It’s a double edged sword but I’m using it to my advantage.
So has coming home triggered feelings of wanting to settle down?
Has being around my family and friends made me think twice about my rather random lifestyle on the road?
Do I appreciate my lush double bed and being greeted in the morning with a cup of tea and biscuits enough to give up noisey, uncomfortable hostel dorms and return home.
Not in the slightest!
I appreciate the time I have to properly recharge, restock and re examine what I’m doing and where I’m heading.
I appreciate the home cooked meals and the friendly faces.
But I’m most definitely in this for the long haul and don’t plan on stopping any time soon if I can help it.
If anything returning home has solidified my decision to live the dream and explore. It’s made me miss travel. It’s made me miss all the stupid little things I almost hated at one point. It’s made me miss…well…my life.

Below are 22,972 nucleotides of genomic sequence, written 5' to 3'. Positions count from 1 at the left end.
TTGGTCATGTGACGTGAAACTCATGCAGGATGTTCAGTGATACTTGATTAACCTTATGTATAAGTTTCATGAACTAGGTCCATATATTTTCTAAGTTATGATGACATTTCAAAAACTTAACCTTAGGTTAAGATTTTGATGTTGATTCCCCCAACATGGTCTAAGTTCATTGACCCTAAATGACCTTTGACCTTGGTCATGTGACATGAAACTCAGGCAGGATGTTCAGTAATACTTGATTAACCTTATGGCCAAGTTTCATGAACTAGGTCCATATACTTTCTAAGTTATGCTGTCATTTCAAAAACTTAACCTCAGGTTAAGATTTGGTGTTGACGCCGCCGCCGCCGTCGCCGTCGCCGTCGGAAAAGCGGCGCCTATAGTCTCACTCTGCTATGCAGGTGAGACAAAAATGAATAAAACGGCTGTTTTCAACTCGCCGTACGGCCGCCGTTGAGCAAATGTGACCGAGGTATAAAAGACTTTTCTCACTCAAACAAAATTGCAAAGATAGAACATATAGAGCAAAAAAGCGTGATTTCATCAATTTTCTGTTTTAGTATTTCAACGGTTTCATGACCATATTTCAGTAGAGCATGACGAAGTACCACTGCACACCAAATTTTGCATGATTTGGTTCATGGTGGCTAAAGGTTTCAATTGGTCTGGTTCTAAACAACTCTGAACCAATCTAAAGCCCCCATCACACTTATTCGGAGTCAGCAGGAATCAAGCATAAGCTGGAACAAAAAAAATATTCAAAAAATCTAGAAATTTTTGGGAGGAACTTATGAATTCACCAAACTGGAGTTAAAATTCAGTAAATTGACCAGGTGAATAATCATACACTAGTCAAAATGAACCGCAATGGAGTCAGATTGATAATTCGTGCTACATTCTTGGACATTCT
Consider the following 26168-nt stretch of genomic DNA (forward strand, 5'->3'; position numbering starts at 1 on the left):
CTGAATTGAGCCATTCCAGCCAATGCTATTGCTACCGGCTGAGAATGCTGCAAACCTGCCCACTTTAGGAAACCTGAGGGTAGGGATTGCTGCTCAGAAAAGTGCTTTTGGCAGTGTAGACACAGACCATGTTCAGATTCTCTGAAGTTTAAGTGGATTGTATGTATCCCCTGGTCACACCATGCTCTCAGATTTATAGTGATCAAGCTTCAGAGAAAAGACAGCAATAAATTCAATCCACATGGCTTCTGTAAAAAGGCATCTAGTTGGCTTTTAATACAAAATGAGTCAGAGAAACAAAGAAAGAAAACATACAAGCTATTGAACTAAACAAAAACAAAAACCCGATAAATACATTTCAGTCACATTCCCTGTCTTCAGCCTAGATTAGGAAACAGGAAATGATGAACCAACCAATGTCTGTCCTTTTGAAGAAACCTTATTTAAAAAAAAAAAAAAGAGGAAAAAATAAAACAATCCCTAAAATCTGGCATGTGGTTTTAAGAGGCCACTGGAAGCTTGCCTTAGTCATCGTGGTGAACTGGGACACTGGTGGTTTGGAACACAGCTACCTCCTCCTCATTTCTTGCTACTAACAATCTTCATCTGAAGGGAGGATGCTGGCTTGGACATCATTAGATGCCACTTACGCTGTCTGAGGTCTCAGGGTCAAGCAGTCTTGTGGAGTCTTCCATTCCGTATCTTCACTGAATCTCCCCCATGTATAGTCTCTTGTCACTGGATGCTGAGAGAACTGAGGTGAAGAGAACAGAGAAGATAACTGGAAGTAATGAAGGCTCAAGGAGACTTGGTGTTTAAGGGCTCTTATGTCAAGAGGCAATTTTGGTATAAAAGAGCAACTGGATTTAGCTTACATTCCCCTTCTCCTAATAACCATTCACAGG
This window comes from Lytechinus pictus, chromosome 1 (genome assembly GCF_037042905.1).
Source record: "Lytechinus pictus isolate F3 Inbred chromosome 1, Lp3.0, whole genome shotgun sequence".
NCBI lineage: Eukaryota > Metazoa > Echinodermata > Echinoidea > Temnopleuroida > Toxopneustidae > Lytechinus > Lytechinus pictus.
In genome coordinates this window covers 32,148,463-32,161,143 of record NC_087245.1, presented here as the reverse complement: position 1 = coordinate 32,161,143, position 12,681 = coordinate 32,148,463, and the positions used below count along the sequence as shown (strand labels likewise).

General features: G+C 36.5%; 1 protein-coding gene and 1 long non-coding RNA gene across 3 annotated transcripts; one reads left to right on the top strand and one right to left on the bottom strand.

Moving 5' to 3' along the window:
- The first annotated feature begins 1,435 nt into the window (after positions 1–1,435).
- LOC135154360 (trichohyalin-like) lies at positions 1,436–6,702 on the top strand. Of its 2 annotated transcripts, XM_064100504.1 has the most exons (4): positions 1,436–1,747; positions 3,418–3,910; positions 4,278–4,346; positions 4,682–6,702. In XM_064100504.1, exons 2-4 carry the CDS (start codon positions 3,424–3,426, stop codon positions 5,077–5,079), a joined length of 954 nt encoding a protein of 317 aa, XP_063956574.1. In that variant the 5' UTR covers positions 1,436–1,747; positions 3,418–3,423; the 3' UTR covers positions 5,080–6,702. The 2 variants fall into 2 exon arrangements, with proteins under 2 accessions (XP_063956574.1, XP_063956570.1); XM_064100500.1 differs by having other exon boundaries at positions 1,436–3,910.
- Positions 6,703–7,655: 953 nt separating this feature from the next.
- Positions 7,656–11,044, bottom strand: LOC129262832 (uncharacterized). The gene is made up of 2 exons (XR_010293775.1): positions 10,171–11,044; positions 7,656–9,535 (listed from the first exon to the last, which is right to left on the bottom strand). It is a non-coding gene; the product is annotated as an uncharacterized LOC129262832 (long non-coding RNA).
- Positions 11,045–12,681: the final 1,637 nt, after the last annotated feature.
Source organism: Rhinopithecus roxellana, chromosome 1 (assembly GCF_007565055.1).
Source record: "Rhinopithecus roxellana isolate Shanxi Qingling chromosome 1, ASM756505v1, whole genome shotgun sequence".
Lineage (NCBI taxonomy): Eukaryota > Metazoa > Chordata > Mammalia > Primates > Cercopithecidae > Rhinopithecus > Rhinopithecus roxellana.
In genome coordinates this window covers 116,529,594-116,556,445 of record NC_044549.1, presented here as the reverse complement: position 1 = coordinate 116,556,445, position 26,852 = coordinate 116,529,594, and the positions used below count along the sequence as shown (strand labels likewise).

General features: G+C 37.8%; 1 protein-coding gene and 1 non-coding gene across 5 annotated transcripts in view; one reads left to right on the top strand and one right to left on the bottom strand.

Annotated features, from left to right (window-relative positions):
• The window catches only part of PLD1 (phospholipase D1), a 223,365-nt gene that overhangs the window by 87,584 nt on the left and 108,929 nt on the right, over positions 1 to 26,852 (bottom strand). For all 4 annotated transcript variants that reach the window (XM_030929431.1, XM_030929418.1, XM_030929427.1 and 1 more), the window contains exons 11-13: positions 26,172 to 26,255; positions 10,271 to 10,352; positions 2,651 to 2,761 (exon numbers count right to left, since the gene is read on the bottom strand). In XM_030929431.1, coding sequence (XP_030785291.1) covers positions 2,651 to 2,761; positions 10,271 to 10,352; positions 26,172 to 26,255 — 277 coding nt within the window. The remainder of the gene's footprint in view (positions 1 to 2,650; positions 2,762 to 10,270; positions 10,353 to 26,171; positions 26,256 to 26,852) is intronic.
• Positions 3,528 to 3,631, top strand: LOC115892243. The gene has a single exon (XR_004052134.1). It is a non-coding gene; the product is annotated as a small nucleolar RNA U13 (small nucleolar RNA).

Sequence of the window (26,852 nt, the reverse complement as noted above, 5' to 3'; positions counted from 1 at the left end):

It’s pretty hard to put this in black and white (and I don’t want to upset my mother!) but home isn’t where my life is anymore.
My life is out there, with backpackers, with all those lost souls in a permanent state of holiday, with the so called nomads who have turned the beaches into their offices.
Home isn’t even where all my stuff is anymore – I have left my possessions scattered across the globe…maybe in an unconscious decision to force myself to keep going and pick it all up at some point! I haven’t even fully unpacked my stuff yet either!
I’ve appreciated being home.
It has been amazing (and still will be for the couple of weeks I have left) but I’ve finally let myself accept that I doubt I’ll be content in a single place for some time to come, and that single place will probably not be the UK.
But for the time being I’ll enjoy every bite of the home cooked roast, every sip of that cup of tea in bed (seriously I love it!), every cold night in front of the fire and every shiver inducing duck dive of UK surfing.
It’s a reminder of what I left behind, but also a reminder of what I left it for.
Any of you guys return home after a long trip? How was the reverse culture shock for you?